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New director aims to take state parks to ‘next level’

Copyright © 2021 Albuquerque Journal

Toby Velasquez grew up fishing at Morphy Lake State Park in northern New Mexico.

He has hunted, hiked and fished his way around the state with his family.

Now, the outdoors enthusiast will lead the State Parks Division.

“I think sometimes in New Mexico we take for granted all of the public land access that we have,” Velasquez said. “We have so many opportunities for outdoor recreation.”

New Mexico’s 35 state parks are housed under the Energy, Minerals and Natural Resources Department.

Toby Velasquez

Velasquez, a Mora High School graduate and New Mexico Highlands University alum, started his State Parks career 30 years ago as a seasonal employee, then a park ranger.

He served as manager of Coyote Creek and Morphy Lake state parks.

Velasquez managed the division’s northeast region, was chief of the boating safety and law enforcement bureau, and was named deputy division director in 2015.

EMNRD Secretary Sarah Cottrell Propst said Velasquez’s “experience and knowledge is a tremendous asset” to the agency.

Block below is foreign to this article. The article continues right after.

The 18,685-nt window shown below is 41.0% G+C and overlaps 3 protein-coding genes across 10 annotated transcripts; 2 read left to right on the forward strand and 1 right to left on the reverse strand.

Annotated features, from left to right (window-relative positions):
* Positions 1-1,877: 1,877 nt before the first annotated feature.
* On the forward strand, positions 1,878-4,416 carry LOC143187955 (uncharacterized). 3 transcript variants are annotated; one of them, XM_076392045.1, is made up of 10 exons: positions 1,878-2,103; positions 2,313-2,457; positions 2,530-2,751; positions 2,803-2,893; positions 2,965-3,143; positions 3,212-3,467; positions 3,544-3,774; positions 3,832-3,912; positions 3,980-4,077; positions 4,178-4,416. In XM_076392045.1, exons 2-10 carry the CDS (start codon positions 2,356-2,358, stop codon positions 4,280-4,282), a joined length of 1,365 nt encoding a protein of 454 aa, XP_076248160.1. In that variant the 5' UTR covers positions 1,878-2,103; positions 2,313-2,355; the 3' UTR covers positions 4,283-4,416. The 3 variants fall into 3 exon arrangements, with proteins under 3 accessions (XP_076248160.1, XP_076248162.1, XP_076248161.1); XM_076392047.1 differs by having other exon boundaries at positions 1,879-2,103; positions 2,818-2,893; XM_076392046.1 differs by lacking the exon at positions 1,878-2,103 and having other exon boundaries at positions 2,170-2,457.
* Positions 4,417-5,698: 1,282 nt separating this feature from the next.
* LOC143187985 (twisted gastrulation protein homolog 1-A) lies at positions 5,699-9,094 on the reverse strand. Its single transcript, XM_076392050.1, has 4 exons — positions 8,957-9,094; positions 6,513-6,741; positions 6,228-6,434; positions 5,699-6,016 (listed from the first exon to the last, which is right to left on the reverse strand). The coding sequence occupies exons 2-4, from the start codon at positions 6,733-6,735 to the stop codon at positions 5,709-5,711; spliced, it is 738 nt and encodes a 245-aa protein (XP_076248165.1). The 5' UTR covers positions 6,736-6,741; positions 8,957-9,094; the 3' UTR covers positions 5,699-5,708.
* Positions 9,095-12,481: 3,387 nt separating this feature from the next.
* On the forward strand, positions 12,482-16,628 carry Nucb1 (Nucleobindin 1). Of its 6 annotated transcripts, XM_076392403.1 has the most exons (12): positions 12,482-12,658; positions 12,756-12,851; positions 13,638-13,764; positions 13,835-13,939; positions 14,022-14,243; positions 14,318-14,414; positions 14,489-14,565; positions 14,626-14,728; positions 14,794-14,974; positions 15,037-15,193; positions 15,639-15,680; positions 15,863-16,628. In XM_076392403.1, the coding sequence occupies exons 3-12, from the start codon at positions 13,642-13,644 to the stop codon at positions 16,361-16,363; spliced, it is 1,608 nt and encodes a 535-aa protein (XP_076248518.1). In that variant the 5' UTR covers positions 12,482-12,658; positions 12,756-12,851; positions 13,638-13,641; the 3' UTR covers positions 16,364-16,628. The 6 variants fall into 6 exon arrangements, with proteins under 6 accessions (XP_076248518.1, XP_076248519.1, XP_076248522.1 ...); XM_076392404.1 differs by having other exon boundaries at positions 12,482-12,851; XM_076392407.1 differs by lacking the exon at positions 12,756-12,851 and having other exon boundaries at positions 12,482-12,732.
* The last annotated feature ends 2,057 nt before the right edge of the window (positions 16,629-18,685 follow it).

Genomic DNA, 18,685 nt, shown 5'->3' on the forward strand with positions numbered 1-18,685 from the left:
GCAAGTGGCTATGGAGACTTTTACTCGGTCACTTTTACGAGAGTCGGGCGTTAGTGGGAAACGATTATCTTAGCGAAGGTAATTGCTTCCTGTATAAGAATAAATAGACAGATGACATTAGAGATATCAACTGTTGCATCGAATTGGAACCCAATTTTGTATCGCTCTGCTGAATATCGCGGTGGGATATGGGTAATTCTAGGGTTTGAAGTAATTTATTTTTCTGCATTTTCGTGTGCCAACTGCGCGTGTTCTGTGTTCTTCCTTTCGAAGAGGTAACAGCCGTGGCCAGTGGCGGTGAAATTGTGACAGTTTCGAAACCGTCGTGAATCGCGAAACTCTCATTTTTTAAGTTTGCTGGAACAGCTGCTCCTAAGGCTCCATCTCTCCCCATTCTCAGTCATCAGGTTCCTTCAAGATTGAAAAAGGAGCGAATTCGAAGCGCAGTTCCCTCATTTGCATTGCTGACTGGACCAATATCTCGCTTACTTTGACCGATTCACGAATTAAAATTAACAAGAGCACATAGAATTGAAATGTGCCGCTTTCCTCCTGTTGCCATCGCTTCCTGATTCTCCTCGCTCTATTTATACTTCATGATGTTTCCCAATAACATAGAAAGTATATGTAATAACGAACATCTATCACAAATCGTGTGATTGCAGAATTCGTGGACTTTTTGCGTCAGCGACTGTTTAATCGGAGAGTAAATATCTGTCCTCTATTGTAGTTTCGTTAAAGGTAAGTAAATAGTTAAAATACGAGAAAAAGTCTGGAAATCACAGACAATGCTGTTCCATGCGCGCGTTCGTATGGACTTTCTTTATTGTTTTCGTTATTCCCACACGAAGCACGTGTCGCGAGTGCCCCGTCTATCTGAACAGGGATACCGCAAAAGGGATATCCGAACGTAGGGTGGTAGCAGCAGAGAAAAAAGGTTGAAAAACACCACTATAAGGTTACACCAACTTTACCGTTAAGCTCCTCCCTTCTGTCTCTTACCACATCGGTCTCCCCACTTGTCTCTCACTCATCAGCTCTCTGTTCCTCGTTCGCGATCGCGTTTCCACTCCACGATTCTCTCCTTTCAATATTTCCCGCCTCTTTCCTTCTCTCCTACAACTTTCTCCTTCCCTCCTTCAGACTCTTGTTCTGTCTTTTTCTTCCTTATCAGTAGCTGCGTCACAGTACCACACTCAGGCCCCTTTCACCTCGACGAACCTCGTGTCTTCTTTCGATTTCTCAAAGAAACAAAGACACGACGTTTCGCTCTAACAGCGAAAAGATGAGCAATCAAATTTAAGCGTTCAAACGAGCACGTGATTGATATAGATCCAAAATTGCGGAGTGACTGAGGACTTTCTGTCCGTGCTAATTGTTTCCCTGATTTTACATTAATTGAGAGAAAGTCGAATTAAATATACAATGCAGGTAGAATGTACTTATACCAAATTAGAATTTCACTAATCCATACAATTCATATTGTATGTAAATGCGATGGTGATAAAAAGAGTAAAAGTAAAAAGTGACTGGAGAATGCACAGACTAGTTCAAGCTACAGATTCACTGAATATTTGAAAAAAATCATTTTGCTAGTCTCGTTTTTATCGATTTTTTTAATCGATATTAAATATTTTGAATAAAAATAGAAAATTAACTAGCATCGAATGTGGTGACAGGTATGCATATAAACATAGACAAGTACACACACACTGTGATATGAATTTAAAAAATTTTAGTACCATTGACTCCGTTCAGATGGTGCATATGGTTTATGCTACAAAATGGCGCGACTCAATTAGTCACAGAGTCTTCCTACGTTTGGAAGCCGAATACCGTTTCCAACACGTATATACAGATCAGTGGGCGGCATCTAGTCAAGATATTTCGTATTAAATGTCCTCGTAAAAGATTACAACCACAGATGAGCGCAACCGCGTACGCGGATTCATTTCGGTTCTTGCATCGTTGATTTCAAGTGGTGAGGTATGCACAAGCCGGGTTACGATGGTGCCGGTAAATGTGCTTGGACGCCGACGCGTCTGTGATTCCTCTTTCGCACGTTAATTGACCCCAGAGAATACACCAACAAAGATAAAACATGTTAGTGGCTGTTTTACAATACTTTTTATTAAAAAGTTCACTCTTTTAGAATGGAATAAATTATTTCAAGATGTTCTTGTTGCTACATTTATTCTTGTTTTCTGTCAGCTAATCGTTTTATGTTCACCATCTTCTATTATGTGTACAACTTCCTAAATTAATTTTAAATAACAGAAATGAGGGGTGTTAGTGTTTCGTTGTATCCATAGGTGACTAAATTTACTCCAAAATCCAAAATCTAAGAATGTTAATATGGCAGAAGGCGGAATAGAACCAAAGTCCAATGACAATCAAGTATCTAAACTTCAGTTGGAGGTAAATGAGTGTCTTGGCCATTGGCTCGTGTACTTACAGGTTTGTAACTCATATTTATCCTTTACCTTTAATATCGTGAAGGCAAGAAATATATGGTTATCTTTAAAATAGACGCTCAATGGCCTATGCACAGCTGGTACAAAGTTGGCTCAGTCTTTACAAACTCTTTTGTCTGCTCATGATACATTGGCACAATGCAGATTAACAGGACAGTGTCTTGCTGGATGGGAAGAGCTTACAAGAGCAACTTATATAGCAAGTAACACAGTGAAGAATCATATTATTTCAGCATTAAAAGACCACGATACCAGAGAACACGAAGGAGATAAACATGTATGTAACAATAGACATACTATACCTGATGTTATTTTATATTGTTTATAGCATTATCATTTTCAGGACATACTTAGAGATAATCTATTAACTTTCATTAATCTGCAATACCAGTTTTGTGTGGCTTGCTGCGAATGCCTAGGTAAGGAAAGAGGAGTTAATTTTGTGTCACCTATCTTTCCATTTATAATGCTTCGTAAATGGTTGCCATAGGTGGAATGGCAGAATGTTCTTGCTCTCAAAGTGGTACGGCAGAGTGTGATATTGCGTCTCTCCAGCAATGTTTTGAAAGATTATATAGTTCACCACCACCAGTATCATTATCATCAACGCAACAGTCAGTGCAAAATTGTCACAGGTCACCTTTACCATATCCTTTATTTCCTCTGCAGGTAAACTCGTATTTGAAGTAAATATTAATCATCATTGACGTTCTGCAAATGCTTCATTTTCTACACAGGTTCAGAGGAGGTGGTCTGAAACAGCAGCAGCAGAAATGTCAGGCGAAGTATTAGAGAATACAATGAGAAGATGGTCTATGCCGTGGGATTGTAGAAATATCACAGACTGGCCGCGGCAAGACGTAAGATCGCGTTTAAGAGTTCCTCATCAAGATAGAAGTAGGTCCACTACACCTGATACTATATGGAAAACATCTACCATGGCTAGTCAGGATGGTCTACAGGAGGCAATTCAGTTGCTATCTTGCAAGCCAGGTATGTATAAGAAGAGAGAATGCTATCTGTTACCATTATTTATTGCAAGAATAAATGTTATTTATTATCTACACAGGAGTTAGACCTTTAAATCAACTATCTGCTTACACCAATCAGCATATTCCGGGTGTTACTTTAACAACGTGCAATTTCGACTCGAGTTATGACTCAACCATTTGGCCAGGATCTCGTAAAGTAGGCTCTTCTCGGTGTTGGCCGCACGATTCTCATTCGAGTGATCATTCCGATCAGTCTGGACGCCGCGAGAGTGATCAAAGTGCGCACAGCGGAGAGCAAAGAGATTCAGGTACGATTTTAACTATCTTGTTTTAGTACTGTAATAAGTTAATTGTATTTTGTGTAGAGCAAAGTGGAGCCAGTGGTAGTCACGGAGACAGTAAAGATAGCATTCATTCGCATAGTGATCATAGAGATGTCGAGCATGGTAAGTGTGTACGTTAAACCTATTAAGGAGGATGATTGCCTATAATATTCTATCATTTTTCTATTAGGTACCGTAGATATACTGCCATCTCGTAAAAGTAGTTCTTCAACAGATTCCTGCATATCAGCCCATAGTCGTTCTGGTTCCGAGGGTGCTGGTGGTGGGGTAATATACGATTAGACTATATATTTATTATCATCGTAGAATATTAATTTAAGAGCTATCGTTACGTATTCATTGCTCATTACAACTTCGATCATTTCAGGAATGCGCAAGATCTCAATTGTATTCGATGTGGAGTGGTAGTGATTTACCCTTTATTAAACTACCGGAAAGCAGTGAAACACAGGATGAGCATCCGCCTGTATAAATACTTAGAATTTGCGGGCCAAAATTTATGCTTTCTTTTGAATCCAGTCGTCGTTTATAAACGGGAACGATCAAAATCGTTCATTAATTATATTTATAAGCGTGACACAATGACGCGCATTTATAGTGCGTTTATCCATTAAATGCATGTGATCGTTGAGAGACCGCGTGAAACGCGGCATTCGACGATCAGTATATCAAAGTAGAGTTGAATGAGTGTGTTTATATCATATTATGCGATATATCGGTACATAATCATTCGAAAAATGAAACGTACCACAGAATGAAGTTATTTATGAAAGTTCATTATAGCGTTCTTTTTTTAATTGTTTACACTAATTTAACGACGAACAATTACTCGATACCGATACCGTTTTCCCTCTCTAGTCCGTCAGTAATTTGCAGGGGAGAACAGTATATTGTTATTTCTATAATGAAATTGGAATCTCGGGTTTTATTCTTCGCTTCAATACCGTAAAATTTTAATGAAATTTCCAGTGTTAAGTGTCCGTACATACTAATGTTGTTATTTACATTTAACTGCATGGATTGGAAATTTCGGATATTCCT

Velasquez succeeds Director Christy Tafoya, who retired at the end of June.

“Our State Parks already provide wonderful recreational opportunities to every New Mexican and visitor to our great state, and I’m looking forward to working with Mr. Velasquez to kick it up to the next level,” Cottrell Propst said in a statement.

The current president of the Pojoaque Valley School District board said he wants to help make outdoor experiences such as camping, hiking and boating less intimidating for newcomers.

“You don’t need a $1,500 pair of binoculars to go and have fun wildlife viewing,” he said.

Velasquez also wants to modernize the parks system and “reignite a public interest” in outdoor careers. The COVID-19 pandemic forced temporary facility closures last year, but also pushed the division to move toward online reservations at many sites.

“We need to continue to protect and enhance our natural and cultural resources, in order for future generations to be able to have the same access that we do,” Velasquez said.

Theresa Davis is a Report for America corps member covering water and the environment for the Albuquerque Journal.

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